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Children’s School Ends with Snuggle-Filled Sing-Along

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A teddy bear, a PB&J and a parachute were the trifecta of contentment for the Children’s School 3- and 4-year-olds Wednesday morning when they trekked to Bestor Plaza for a Teddy Bear Picnic.

“Grizzly bear, oh Grizzly bear, is sleeping in a cave,” sang Kristen Brunacini, the Children’s School music teacher. “Grizzly bear is quiet, very, very quiet. If you wake him, if you shake him, he gets very mad!”

The kids sat on a billowy parachute on the grass near the Colonnade with their stuffed animals as Brunacini led them in song. They feigned sleep when she told them it was time to hibernate, and perked back up when she opened the book she would read aloud.

(One or two kiddos were too comfortable laying down with their bears to wake up from hibernation.)

Brunacini held up the book We’re Going on a Bear Hunt by Michael Rosen and Helen Oxenbury. The story followed a family as they slipped through tall grass, splish-splashed through a river, tromped through a mud puddle, stumbled into a forest, pushed through a windy snowstorm and finally tip-toed into a narrow, gloomy cave.

“What’s that? One shiny wet nose, two big furry ears, two big googly eyes … it’s a bear!” Brunacini read.

The kids squealed in delight as the characters ran out of the cave, back through the snow and forest, into the mud, through the river, past the tall grass and into their safe, cozy house.

“We’re not going on a bear hunt ever again!” Brunacini read.

And then it was picnic time.

Purple Room Head Teacher Tina Jeffe helped corral the kids to sit on the curb of the brick walk. She and her fellow teachers passed out cups of water and mini-peanut butter and jelly sandwiches, cut into quarters.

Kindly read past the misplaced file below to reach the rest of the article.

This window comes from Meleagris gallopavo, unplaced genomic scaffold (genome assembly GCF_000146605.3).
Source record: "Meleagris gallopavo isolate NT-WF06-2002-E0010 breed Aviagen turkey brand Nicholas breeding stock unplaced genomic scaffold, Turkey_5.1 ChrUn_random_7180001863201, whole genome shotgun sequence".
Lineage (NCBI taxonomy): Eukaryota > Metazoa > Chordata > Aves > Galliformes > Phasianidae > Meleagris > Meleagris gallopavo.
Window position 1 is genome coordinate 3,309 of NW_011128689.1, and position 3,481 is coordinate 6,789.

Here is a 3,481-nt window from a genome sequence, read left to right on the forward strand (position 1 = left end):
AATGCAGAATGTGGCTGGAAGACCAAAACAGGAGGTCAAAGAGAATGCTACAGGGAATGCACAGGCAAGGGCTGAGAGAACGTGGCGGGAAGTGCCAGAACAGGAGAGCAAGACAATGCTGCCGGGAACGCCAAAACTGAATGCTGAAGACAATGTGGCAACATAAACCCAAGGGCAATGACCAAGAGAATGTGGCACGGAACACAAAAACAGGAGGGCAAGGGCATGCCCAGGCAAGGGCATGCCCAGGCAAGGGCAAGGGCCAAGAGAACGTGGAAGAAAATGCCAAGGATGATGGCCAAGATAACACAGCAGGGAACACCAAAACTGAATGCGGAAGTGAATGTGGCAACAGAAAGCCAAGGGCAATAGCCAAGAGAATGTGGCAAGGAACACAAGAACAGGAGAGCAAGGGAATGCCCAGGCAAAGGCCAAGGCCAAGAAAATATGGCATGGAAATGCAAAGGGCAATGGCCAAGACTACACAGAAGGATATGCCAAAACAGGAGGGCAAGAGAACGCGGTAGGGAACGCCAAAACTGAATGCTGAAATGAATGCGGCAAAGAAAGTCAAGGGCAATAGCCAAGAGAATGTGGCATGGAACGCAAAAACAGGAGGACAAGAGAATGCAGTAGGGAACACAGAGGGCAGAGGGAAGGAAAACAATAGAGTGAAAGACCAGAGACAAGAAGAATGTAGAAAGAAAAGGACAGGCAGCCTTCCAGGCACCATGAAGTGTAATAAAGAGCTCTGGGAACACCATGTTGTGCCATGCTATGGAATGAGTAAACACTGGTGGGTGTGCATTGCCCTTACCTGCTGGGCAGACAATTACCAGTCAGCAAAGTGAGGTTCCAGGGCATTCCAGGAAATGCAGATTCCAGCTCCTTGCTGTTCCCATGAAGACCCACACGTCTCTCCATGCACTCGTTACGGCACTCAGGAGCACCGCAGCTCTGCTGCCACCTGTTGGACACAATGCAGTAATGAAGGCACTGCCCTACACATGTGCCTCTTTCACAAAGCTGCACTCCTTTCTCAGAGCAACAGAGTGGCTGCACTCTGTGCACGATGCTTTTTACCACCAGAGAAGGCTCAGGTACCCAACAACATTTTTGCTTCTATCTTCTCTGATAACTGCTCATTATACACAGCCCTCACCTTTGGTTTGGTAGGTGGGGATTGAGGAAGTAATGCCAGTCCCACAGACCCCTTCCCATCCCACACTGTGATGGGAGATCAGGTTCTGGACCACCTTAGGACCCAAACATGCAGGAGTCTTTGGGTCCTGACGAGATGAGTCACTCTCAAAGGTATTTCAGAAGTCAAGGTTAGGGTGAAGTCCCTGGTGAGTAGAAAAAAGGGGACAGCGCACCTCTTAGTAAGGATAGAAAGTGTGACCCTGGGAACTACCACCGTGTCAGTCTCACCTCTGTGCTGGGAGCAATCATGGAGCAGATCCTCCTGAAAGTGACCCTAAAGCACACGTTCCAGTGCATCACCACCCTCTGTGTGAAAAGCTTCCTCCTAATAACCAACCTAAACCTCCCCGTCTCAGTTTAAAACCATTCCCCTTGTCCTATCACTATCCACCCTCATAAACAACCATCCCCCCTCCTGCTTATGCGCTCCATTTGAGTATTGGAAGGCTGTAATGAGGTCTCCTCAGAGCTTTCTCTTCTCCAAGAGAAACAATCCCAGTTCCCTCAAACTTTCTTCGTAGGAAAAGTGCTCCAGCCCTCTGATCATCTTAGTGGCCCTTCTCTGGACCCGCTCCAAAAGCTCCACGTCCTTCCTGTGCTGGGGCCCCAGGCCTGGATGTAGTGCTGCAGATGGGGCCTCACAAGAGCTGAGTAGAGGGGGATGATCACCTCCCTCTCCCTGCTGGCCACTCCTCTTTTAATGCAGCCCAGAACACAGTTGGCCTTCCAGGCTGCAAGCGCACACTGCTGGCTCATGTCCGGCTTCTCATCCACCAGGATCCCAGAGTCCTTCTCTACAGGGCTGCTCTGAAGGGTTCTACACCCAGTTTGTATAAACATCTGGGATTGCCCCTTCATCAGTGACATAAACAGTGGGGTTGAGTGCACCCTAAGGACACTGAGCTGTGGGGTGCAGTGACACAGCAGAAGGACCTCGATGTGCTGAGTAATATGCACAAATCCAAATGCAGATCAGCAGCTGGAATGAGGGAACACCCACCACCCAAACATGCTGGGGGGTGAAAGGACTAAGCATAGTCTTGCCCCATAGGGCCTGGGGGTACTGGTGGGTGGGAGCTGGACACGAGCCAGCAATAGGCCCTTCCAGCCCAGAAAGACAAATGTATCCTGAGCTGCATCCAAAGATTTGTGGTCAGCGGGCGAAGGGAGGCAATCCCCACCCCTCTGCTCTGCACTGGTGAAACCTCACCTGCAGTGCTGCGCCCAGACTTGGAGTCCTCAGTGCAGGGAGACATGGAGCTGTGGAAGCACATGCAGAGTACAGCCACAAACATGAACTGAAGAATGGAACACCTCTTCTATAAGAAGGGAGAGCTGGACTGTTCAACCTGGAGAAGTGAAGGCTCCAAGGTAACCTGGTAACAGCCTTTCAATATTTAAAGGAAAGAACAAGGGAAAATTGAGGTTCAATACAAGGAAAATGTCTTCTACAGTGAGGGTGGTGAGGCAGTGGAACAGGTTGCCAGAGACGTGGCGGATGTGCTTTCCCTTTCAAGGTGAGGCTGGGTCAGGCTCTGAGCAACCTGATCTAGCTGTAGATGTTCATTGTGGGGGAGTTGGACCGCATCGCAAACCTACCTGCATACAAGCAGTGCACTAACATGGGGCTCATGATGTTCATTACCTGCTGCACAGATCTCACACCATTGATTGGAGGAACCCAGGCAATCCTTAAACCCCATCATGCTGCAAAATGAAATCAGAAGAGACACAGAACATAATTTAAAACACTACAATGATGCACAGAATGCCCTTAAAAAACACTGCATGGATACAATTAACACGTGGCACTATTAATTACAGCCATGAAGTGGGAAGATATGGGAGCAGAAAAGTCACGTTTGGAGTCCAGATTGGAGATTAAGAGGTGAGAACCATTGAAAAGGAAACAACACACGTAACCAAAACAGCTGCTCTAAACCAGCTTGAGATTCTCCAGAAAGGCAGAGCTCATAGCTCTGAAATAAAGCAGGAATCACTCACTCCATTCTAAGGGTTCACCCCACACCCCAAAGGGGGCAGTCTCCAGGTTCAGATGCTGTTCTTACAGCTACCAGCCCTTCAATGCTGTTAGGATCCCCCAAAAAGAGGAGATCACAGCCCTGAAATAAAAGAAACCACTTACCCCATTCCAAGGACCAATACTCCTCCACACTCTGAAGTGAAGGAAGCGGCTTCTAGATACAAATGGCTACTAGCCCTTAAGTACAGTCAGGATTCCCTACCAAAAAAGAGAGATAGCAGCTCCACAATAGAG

But before they sat down to eat, the kids sang one last song, the Children’s School anthem:

“I’ve got the Children’s School enthusiasm

down in my heart,

up in my head,

down in my toes!

I’ve got the Children’s School enthusiasm all over me.

I’m coming back next year — you bet!”

Chimemaster Sticks Around Chautauqua for Another Year

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Every morning during Weeks One through Nine since 2002, chimemaster Carolyn Benton has woken up and taken a ride on one of the Institution’s buses to the door of Miller Bell Tower, where she plays a concert three times per day for 14 and a half minutes.

But since the installment of a new brick walkway this year in Miller Park, the bus hasn’t been able to bring Benton to the end of her commute, and with some limitations in her mobility, that nearly brought her to the end of her chiming career.

“I tried to retire, but they gave me an offer I couldn’t refuse,” she said, dangling an elastic lanyard with a small key waving at the bottom of the loop. “They asked me what it would take for me to stay, and I said, ‘A scooter would be nice.’ And it is.”

But, she said, if she had retired, she could not imagine that there was someone waiting in the wings to take the job.

“I don’t know who would do it,” she said. “The schedule is interesting. You’re sort of chained to this clock tower for 65 days. But I love this job.”

Benton believes that anyone could play the part of chimemaster, as long as they love the tower and don’t mind coming down three times per day.

“As long as you have 10 minutes of instruction, you can play this,” she said. “But [the bell tower] has a mind of her own.”

She said playing the bells is a challenge for people who play the piano, because the tower does not allow for certain techniques.